The presentation discusses techniques for credential theft and how to detect them using user land hooks and ETW providers.
- Credential theft techniques include Pass the Ticket, Overpass the Hash, and Net Only.
- ETW providers can be used to enrich the data set and detect techniques not currently detected with standard methods.
- Frida is a binary instrumentation framework that allows for custom and scriptable detection logic on the fly.
- An anecdote is given about the limitations of ETW for detecting Kerberos-related attacks.
- The presentation concludes with a discussion on how to detect these techniques using user land hooks and ETW providers.
The presenter discusses the limitations of ETW for detecting Kerberos-related attacks, noting that there is better logging on domain controllers but the purpose of the presentation was to find client-side manipulation style attacks. The presenter also notes that there are some gaps in what can be natively detected, and that user land hooks and ETW providers can be used to enrich the data set and detect techniques not currently detected with standard methods.
Windows access token manipulation attacks are well known and abused from an offensive perspective, but rely on an extensive body of arcane Windows security internals: logon sessions, access tokens, UAC, and network authentication protocols, such as Kerberos and NTLM, to name a few. Furthermore, some of this information is not easily found and can be complex for defensive practitioners to get to grips with, resulting in brittle detections and making it hard to identify the signal from the noise.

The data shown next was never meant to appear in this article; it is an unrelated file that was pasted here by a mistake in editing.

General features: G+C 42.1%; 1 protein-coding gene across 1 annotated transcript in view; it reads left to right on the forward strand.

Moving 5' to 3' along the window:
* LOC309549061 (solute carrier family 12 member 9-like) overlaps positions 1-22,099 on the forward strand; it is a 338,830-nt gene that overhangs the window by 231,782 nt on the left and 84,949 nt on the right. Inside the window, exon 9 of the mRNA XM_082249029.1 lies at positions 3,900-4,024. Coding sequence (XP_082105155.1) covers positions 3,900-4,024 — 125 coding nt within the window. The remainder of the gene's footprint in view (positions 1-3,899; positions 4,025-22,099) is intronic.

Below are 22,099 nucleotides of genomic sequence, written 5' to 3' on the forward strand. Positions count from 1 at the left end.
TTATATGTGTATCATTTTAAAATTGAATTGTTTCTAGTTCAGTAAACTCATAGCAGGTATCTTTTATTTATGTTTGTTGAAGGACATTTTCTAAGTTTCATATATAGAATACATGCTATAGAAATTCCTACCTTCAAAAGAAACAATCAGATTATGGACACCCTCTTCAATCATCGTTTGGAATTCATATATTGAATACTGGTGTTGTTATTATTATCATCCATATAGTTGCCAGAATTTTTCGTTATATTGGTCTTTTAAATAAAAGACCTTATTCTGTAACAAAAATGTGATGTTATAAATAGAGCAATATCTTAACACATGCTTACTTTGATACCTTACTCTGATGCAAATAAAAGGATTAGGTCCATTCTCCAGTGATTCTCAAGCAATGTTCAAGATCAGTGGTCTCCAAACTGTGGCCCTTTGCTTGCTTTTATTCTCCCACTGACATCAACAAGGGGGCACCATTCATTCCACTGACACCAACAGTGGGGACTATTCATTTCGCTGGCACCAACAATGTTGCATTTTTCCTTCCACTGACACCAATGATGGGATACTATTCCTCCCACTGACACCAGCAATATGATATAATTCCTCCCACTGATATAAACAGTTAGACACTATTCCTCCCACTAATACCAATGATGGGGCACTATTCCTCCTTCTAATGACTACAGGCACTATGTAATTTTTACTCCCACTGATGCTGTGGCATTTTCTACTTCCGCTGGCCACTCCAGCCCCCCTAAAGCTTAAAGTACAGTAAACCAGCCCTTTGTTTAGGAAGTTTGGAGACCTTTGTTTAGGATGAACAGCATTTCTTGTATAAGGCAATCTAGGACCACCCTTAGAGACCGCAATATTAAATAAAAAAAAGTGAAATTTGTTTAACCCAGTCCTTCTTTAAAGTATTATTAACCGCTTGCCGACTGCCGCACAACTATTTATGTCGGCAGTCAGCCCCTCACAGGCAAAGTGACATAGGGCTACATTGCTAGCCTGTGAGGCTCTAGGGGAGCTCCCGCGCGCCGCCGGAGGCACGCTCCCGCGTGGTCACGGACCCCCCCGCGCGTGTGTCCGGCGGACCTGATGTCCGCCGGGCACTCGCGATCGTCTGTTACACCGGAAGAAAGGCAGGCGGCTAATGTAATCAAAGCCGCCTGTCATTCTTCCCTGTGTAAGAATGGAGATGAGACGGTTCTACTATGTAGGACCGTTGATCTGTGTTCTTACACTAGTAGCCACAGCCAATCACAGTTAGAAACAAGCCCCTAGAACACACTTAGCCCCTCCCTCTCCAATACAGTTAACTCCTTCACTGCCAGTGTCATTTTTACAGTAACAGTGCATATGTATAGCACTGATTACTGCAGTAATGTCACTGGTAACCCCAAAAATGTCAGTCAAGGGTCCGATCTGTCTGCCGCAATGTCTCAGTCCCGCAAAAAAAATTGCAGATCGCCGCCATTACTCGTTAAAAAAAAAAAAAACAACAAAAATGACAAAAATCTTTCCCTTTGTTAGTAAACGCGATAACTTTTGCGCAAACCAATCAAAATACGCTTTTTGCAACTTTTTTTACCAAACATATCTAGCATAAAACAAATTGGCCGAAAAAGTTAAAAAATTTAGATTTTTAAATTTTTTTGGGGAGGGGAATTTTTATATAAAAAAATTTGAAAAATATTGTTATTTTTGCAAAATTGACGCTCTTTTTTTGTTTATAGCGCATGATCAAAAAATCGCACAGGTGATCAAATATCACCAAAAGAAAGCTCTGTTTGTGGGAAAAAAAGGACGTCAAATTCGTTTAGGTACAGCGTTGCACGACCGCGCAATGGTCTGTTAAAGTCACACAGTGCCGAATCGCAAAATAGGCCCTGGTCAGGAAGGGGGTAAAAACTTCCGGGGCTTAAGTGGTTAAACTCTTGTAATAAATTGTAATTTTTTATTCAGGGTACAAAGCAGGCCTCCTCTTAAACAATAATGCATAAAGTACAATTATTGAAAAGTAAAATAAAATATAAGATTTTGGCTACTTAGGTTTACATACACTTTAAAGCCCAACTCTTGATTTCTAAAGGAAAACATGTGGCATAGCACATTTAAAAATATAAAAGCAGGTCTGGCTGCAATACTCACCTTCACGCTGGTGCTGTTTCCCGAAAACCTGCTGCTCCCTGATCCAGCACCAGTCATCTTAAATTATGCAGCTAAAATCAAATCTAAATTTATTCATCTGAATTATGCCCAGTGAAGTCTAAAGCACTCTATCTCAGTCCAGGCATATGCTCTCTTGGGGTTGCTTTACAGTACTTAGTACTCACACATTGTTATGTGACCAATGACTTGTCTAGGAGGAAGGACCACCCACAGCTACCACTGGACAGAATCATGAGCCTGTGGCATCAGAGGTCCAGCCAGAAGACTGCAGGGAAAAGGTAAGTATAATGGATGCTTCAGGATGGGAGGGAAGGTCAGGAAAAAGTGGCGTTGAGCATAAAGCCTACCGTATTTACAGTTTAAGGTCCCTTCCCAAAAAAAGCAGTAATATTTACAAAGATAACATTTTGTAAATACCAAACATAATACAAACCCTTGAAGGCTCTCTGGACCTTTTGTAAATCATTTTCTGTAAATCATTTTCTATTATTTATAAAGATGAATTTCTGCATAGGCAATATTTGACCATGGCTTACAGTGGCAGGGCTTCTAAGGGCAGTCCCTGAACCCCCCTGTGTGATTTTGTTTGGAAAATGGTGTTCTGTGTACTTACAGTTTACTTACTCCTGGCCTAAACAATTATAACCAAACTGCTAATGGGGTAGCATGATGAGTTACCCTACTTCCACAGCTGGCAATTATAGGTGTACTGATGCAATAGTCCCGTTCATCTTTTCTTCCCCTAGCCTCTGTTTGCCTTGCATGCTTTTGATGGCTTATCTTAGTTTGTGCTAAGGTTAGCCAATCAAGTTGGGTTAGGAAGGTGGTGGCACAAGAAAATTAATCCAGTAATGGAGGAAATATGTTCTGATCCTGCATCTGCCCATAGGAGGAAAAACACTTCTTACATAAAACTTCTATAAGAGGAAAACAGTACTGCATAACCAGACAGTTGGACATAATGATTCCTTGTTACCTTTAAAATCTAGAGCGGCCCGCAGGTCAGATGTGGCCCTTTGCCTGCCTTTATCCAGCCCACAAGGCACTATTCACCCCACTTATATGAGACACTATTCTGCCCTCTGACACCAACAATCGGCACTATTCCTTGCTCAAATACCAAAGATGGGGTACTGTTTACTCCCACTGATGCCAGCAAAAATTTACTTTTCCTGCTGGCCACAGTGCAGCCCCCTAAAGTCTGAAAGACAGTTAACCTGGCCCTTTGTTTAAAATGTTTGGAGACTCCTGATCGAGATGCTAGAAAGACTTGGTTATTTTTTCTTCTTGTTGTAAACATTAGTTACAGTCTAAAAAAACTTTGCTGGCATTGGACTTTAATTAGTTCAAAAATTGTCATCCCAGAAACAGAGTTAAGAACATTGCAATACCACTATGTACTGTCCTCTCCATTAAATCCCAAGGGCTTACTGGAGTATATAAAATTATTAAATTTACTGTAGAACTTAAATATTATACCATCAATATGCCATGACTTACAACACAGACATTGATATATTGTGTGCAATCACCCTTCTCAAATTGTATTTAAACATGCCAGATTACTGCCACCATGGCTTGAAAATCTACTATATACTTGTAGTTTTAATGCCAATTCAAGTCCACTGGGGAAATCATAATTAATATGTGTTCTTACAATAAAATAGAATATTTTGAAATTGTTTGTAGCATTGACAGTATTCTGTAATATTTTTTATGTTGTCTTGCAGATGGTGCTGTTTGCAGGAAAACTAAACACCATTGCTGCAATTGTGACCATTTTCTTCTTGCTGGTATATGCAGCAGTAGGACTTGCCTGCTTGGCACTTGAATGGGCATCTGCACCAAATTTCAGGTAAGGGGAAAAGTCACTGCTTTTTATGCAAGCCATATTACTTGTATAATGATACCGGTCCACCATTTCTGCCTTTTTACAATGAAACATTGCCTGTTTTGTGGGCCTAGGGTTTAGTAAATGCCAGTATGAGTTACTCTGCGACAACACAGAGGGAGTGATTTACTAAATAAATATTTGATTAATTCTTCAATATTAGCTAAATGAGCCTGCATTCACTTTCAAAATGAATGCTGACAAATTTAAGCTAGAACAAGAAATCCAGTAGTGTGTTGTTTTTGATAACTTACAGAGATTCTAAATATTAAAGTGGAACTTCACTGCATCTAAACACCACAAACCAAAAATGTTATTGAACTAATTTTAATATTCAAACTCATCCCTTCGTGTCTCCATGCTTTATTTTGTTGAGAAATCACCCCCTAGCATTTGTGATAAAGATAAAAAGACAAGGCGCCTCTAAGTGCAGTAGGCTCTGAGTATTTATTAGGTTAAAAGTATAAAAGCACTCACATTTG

This presentation aims to demystify how access tokens work in Windows environments and show how attackers abuse legitimate Windows functionality to move laterally and compromise entire Active Directory domains. Most importantly, it will cover how to catch attackers in the act, and at scale, across enterprises. In doing so, defense practitioners will understand the key signals to identify access token manipulation within their own environments in order to detect and respond to these types of attacks.
The presentation will be heavy on Windows internals/APIs, undocumented tips and tricks, and reveal how red teaming and attack tools really work their magic.